A fired-up Labor leader Anthony Albanese has repeatedly clashed with journalists, accusing them of playing “word games” and unleashing “gotcha questions”.
In a heated media briefing in Sydney on Friday, one journalist was also heckled by a watching member of the public and told to “smarten their act up”.
It came as Mr Albanese faced another tough grilling, repeatedly being asked about his policy pledges and dodging questions about concrete commitments.
Repeatedly asked whether Labor would guarantee no cuts to healthcare, NDIS or education, Mr Albanese was steadfast that “Labor will always be better on health, education and the NDIS”.
Asked to clarify whether this meant no cuts to the services, he lashed out at “gotcha questions”.
“You cannot have a clearer answer than that. Labor is putting additional funding into health, education and the NDIS and we stand by it,” he said.
“You know what puts people off politics? That sort of word game. That is very clear. It can’t be clearer. We stand by our additional funding. That’s not a cut.”
Mr Albanese and some of his supporters in his electorate of Grayndler in Sydney’s inner-west also hit out at journalists asking whether he would front up over his NDIS misstep on Thursday, when he was stumped on the policy’s detail.
One woman told a journalist who asked if Mr Albanese would stick by his pledge to own up to his mistakes to “shut up” and “move on to something more important”.
“Do they really think that the public are unable to know what’s going on? They’ll just turn off the channel. That’s what you do. No one has to be listening to anything anymore if they don’t want to. So they need to smarten their act up,” she later told News Ltd.
In an increasingly bruising clash, one journalist even asked Mr Albanese: “How are you going to stand up to Xi Jinping if you can’t stand up to us?”
There was a further odd line of questioning, when one journalist appeared to ask the Labor leader if he was taking afternoon naps since having COVID.
Journalist: “[Scott Morrison] is racing between different electorates. It is a slower pace for you. I want to ask, how are you feeling post-Covid? Are you still going to rest into polling day?”
Mr Albanese: “In terms of my health. Look, it is still – I think you have had COVID. It has an impact, doesn’t it?”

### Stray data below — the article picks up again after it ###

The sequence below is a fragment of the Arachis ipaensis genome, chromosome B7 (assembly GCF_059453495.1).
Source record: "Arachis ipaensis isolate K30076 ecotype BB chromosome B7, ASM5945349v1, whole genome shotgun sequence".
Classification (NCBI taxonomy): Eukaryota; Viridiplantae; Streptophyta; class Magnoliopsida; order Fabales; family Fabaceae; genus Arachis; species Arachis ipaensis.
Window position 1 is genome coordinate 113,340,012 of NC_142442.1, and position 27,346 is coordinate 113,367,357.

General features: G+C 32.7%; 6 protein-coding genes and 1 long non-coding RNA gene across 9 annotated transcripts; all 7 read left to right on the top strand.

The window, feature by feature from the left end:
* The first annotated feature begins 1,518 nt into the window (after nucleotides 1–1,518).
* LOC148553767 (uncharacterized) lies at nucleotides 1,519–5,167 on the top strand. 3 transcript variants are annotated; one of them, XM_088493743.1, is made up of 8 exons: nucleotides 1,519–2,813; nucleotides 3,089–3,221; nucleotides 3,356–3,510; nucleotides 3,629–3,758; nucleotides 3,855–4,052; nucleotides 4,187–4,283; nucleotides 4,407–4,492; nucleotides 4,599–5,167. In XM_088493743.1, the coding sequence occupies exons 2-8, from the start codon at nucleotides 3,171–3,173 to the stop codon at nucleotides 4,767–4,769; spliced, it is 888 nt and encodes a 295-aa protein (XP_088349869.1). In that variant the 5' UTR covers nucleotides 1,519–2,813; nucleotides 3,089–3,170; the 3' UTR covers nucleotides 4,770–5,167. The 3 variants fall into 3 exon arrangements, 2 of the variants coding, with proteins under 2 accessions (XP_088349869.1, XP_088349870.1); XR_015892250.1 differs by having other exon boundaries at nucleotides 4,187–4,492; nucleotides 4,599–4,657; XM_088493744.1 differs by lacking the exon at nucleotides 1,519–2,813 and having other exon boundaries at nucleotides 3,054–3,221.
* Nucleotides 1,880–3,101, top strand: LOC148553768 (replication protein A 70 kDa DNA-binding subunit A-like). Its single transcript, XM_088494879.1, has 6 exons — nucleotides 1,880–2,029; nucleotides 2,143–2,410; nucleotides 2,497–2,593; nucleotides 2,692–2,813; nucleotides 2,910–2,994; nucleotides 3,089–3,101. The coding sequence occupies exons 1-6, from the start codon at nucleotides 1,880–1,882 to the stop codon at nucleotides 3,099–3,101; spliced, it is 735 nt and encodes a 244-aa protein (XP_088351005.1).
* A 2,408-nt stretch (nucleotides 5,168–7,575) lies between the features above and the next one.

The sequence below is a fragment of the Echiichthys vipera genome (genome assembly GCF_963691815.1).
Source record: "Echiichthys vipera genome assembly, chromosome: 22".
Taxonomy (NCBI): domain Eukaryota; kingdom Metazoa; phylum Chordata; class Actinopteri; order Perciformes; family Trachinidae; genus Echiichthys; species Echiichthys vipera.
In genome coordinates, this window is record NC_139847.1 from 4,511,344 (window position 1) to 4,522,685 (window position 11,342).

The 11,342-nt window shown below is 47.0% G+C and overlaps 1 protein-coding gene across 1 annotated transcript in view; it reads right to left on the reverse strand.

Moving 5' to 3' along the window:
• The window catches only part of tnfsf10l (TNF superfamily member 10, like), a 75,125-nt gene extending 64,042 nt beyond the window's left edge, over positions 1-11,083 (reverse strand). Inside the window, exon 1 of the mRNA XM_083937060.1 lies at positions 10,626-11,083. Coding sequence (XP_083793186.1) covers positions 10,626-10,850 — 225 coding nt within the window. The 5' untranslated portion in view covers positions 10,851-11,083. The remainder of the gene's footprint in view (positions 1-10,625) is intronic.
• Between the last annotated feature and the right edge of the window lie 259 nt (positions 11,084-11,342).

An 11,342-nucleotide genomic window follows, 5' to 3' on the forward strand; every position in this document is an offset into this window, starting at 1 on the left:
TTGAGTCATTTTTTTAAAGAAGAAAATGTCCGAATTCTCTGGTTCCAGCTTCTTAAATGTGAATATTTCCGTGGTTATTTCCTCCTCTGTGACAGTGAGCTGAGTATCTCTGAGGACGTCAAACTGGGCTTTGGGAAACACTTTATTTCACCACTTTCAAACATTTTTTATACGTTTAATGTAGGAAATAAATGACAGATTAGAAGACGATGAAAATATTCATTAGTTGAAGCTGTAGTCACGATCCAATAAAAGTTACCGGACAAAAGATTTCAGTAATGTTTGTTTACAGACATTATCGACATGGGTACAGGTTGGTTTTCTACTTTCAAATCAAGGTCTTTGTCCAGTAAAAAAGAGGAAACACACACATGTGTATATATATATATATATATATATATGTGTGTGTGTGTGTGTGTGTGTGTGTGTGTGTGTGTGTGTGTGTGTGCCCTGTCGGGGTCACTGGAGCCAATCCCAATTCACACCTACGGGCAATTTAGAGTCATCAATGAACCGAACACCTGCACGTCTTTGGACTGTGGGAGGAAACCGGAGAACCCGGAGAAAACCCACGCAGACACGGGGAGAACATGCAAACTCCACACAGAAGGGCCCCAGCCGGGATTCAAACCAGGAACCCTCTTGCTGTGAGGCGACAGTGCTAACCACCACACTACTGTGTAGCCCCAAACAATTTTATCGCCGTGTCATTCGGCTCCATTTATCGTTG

Journalist: “I haven’t needed to have a nap in the afternoon. You are running for prime minister. Are you match fit?”
Mr Albanese: “Well, yesterday I got up in the morning and did breakfast TV. I went into a smart energy expo in at the Convention Centre, I talked to providers there. I then did a press conference. I then went down and had a meeting with the Australian Chamber of Commerce and Industry. I then went up to the CPO, the Commonwealth Parliamentary Offices and had more meetings. I then went and spoke at a lunch at the Australian Chamber of Commerce and Industry and gave a considered, extensive economic speech about a better future and about productivity. I then went into my electorate office in Marrickville and then I did Q+A last night. I think that’s a pretty good.
“Today I am doing this event and then doing some other work that needs to be done and them I will be in Parramatta later on. I look forward to seeing you in Parramatta,” he finished.
Mr Albanese said the NDIS wasn’t about “gotcha questions”, and reiterated that he knew his own policy, despite needing to be handed his brief by an adviser mid-press conference on Thursday.
“What leadership is about is determining when there is a problem identifying and then coming up with solutions,” he hit back.
“We’re providing real help to real people. We have real issues in this country and Labor has real plans to fix them.”
Facing Q+A on Thursday night, Mr Albanese said a Labor government would put downward pressure on inflation by increasing productivity and remaining measured in its spending.
When asked on Friday what Labor would do in the short to medium term with big policy items such as childcare, affordable housing and women’s economic participation taking time to implement, he said a review into wasteful government spending would be underway by the end of the year.
“We have a plan to make sure that all of our expenditures or big commitments that we’re making are ones that will grow the economy,” he said.
“We’ve prioritised those investments but we’ve also said in terms of expenditure, and putting downward pressure on that, we’ll have a review of government expenditure by treasury and finance.
“We’ll go through it line by line where we can make a difference … and we’ll do that before the end of the year,” Mr Albanese said.
But Labor has dumped its promise to include superannuation on government-funded parental leave, which is mostly accessed by women.
The policy was taken to the 2019 election and was still touted as policy as recently as 2021. Mr Albanese said budget pressures meant something had to give.
“What we’re doing is being responsible. We’re being very measured. Would this be a good thing to do? Yes, it would be,” he said.
“It is something we will examine in government within a range of areas. What we’re not doing is saying one thing before the election and something else afterwards.”